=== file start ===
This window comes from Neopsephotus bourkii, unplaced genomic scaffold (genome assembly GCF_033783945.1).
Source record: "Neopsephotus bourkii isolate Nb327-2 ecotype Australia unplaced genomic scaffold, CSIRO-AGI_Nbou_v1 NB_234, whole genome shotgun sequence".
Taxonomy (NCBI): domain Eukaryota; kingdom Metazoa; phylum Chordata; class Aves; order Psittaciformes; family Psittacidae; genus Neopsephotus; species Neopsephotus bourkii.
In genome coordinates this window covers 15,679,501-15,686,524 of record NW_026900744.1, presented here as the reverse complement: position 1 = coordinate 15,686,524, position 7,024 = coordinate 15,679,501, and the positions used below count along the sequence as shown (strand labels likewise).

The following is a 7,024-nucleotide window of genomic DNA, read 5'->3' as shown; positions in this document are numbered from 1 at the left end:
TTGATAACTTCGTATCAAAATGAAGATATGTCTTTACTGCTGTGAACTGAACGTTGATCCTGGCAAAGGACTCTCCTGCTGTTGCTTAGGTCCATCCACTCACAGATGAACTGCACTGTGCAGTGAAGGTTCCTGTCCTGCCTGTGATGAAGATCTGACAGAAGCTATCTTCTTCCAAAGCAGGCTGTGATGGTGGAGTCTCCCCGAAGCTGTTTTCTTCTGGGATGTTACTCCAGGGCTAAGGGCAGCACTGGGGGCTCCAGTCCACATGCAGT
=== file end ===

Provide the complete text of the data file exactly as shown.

This window comes from Neopsephotus bourkii, unplaced genomic scaffold (genome assembly GCF_033783945.1).
Source record: "Neopsephotus bourkii isolate Nb327-2 ecotype Australia unplaced genomic scaffold, CSIRO-AGI_Nbou_v1 NB_234, whole genome shotgun sequence".
Taxonomy (NCBI): domain Eukaryota; kingdom Metazoa; phylum Chordata; class Aves; order Psittaciformes; family Psittacidae; genus Neopsephotus; species Neopsephotus bourkii.
In genome coordinates this window covers 15,679,501-15,686,524 of record NW_026900744.1, presented here as the reverse complement: position 1 = coordinate 15,686,524, position 7,024 = coordinate 15,679,501, and the positions used below count along the sequence as shown (strand labels likewise).

The following is a 7,024-nucleotide window of genomic DNA, read 5'->3' as shown; positions in this document are numbered from 1 at the left end:
TTGATAACTTCGTATCAAAATGAAGATATGTCTTTACTGCTGTGAACTGAACGTTGATCCTGGCAAAGGACTCTCCTGCTGTTGCTTAGGTCCATCCACTCACAGATGAACTGCACTGTGCAGTGAAGGTTCCTGTCCTGCCTGTGATGAAGATCTGACAGAAGCTATCTTCTTCCAAAGCAGGCTGTGATGGTGGAGTCTCCCCGAAGCTGTTTTCTTCTGGGATGTTACTCCAGGGCTAAGGGCAGCACTGGGGGCTCCAGTCCACATGCAGT